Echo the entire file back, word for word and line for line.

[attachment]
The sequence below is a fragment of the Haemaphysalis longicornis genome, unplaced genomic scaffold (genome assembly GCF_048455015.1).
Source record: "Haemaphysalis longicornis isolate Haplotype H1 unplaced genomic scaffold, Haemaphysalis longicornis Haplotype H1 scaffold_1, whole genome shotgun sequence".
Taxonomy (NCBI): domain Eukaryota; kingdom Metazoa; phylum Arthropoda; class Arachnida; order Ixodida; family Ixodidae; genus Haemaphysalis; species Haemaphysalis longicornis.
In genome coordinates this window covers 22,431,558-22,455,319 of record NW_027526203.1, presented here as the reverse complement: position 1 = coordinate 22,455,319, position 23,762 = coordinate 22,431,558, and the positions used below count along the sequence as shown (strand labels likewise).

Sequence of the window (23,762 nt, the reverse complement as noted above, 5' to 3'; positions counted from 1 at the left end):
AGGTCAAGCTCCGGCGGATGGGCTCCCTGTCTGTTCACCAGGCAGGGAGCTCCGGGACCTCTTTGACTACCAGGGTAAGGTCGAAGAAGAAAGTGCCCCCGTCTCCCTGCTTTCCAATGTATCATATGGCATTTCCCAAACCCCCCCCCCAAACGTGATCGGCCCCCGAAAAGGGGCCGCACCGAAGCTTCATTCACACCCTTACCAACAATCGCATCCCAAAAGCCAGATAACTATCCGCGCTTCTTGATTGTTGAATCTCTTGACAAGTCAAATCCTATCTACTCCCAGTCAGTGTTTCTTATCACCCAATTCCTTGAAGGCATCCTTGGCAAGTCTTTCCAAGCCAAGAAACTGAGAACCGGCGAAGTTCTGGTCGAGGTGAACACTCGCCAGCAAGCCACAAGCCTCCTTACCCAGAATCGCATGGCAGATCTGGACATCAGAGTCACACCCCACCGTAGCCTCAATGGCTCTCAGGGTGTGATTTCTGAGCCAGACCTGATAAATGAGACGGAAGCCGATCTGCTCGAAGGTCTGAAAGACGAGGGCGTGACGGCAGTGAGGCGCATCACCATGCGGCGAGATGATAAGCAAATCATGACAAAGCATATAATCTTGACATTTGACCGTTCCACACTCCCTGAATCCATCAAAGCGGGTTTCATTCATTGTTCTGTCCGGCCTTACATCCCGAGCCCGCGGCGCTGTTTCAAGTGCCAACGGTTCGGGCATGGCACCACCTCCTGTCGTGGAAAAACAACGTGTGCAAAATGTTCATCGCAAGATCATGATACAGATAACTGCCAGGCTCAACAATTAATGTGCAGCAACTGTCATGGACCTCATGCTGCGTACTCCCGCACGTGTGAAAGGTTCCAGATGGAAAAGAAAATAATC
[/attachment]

The sequence below is a fragment of the Haemaphysalis longicornis genome, unplaced genomic scaffold (genome assembly GCF_048455015.1).
Source record: "Haemaphysalis longicornis isolate Haplotype H1 unplaced genomic scaffold, Haemaphysalis longicornis Haplotype H1 scaffold_1, whole genome shotgun sequence".
Taxonomy (NCBI): domain Eukaryota; kingdom Metazoa; phylum Arthropoda; class Arachnida; order Ixodida; family Ixodidae; genus Haemaphysalis; species Haemaphysalis longicornis.
In genome coordinates this window covers 22,431,558-22,455,319 of record NW_027526203.1, presented here as the reverse complement: position 1 = coordinate 22,455,319, position 23,762 = coordinate 22,431,558, and the positions used below count along the sequence as shown (strand labels likewise).

Sequence of the window (23,762 nt, the reverse complement as noted above, 5' to 3'; positions counted from 1 at the left end):
AGGTCAAGCTCCGGCGGATGGGCTCCCTGTCTGTTCACCAGGCAGGGAGCTCCGGGACCTCTTTGACTACCAGGGTAAGGTCGAAGAAGAAAGTGCCCCCGTCTCCCTGCTTTCCAATGTATCATATGGCATTTCCCAAACCCCCCCCCCAAACGTGATCGGCCCCCGAAAAGGGGCCGCACCGAAGCTTCATTCACACCCTTACCAACAATCGCATCCCAAAAGCCAGATAACTATCCGCGCTTCTTGATTGTTGAATCTCTTGACAAGTCAAATCCTATCTACTCCCAGTCAGTGTTTCTTATCACCCAATTCCTTGAAGGCATCCTTGGCAAGTCTTTCCAAGCCAAGAAACTGAGAACCGGCGAAGTTCTGGTCGAGGTGAACACTCGCCAGCAAGCCACAAGCCTCCTTACCCAGAATCGCATGGCAGATCTGGACATCAGAGTCACACCCCACCGTAGCCTCAATGGCTCTCAGGGTGTGATTTCTGAGCCAGACCTGATAAATGAGACGGAAGCCGATCTGCTCGAAGGTCTGAAAGACGAGGGCGTGACGGCAGTGAGGCGCATCACCATGCGGCGAGATGATAAGCAAATCATGACAAAGCATATAATCTTGACATTTGACCGTTCCACACTCCCTGAATCCATCAAAGCGGGTTTCATTCATTGTTCTGTCCGGCCTTACATCCCGAGCCCGCGGCGCTGTTTCAAGTGCCAACGGTTCGGGCATGGCACCACCTCCTGTCGTGGAAAAACAACGTGTGCAAAATGTTCATCGCAAGATCATGATACAGATAACTGCCAGGCTCAACAATTAATGTGCAGCAACTGTCATGGACCTCATGCTGCGTACTCCCGCACGTGTGAAAGGTTCCAGATGGAAAAGAAAATAATC